NGO tells youth to shun drugs, violence

Drug abuse

Hard drugs.

Hard drugs.

As Nigeria marks her 59th independence anniversary, Advocacy for Positive Behavioural Patterns Initiative, an NGO, has called on Nigerian youths to avoid drugs and all forms of violence.

Mr Bamidele Mann, Director, Campaign Team of the organisation, made the call in Nyanya on Tuesday during a sensitisation programme to commemorate Nigeria’s 59 Independence Day.

The programme, which had the theme: ‘Abhor Violence and Crime’, was aimed at reaching the grassroots with the campaign against crimes.

Mann also called on Nigerians, both at home and in the Diaspora, to project the country in a good light so as to attract investors.

“Over the years, youths have been involved in drugs. Though drugs are not bad if used to cure ailments, but the moment you abuse their intake, it becomes a crime.

“For example, tramadol and codeine are not bad, but they become bad when you misuse them. This is because I have carried out a research that showed that catarrh can be cured with codeine, but an overdose of it results to drug abuse.

“At 59, we still have lots of youths that are still engaged in drug abuse and violence; clearly, this cannot produce anything good and does not also bring about development.”

Mann, therefore, charged the youths to embrace peace and abhor violence and crime so as not to jeopardise their future and that of the country because they would soon take over leadership from the older generation.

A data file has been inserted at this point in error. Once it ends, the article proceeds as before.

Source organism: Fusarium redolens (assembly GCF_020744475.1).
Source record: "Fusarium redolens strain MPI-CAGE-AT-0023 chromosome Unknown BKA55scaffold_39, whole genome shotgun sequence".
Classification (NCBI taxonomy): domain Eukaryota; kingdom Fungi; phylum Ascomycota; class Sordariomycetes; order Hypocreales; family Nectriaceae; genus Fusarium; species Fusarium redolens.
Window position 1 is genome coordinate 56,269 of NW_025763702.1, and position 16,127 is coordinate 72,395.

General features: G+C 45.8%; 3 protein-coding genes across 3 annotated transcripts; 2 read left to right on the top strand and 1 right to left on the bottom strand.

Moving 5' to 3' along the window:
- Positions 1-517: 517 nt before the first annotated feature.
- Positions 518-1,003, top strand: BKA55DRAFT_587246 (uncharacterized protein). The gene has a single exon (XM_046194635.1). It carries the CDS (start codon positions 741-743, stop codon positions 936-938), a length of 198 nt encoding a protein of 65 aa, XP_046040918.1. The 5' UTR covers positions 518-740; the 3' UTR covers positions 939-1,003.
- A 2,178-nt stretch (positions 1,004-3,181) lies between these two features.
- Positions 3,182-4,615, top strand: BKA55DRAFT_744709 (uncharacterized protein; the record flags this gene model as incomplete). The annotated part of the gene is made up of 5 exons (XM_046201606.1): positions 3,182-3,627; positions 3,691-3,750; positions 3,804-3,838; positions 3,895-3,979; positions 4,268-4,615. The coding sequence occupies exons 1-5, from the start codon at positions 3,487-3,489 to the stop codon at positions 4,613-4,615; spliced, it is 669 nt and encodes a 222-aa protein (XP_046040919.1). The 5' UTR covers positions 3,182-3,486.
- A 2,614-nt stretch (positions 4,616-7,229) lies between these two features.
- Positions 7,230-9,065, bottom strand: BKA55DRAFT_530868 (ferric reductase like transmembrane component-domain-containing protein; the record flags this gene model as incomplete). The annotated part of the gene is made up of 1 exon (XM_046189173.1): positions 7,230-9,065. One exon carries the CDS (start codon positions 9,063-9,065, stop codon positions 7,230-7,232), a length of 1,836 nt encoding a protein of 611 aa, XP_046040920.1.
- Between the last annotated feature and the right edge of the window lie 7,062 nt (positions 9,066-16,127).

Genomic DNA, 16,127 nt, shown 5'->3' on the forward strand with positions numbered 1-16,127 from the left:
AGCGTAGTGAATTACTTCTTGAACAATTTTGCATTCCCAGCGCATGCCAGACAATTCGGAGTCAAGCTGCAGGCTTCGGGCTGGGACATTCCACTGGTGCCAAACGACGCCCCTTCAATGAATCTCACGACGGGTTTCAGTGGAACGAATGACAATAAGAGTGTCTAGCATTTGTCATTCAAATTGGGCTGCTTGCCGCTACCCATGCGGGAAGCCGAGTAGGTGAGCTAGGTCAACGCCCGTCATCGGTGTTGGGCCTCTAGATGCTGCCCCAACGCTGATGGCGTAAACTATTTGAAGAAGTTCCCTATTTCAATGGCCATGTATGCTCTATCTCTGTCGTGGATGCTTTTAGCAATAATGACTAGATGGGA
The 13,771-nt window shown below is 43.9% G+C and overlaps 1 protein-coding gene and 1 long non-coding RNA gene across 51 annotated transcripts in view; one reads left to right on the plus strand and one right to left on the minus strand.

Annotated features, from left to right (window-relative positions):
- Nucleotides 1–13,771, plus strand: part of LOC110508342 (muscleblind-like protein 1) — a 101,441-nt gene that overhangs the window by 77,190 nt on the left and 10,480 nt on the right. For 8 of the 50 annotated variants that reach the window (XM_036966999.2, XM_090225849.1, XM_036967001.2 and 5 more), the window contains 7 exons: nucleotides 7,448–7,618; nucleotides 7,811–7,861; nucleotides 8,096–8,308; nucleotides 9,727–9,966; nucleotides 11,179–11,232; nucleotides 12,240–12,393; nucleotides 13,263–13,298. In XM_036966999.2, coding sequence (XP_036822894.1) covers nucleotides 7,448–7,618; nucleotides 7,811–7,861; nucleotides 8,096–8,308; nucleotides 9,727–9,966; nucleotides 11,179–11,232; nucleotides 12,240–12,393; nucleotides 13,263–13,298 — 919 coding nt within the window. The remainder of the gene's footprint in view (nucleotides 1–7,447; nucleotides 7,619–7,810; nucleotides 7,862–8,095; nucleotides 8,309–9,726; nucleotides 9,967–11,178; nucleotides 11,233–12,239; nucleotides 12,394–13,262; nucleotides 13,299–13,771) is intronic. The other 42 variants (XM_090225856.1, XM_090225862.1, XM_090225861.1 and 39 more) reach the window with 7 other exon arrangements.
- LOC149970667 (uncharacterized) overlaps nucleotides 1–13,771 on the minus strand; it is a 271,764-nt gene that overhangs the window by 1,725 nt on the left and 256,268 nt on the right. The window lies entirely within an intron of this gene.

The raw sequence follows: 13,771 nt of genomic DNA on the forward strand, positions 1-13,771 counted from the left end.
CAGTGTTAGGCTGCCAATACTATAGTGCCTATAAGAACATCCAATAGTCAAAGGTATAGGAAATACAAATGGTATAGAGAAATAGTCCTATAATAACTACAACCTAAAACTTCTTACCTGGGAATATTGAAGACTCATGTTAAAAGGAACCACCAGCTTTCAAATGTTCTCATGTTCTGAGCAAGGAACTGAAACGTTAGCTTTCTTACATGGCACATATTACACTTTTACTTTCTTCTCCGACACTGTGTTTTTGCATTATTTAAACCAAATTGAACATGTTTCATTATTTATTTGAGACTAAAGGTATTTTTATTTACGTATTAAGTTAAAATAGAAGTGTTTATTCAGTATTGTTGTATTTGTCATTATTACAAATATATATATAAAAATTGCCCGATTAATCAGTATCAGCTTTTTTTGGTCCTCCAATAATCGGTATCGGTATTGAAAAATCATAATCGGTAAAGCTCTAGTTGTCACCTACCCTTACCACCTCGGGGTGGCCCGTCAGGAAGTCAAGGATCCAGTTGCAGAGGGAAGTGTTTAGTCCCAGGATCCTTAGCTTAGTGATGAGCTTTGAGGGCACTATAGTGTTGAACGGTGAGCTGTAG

Mrs. Okiemute Olori, Chief Executive Officer, Kiddies Heritage, an NGO, called for unity in diversity, pointing out that Nigerians would be the better for it if the nation constituted a united and strong entity.

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“For the country to be a better place, everyone must play his or her role. Every youth must live and grow above the situation he or she finds himself or herself.

“Our tongues may differ, but we must individually rise above that situation. This is because the personal choice is the key to development and success in life.”

Meanwhile, participants at the programme have lamented the level of violence perpetrated by youths in the society.

Miss Mandu Akpan, one of the participants, who commended the organisers for bringing the campaign to their doorstep, pledged to be of positive influence to her environment irrespective of the situation around the country.

“The circumstances around me actually make me feel bad because I see young people of my age constituting a nuisance to the society.

“This is a wake-up call for all of us to begin to engage ourselves by helping one another to deviate from crimes, drug abuse and violence.”

Prince Felix, another participant, promised to take the campaign to the next level by engaging his peers who were involved in drugs.

“I will speak with my friends and peers on the negative implications of drug abuse not only to themselves but to the society at large,” he said.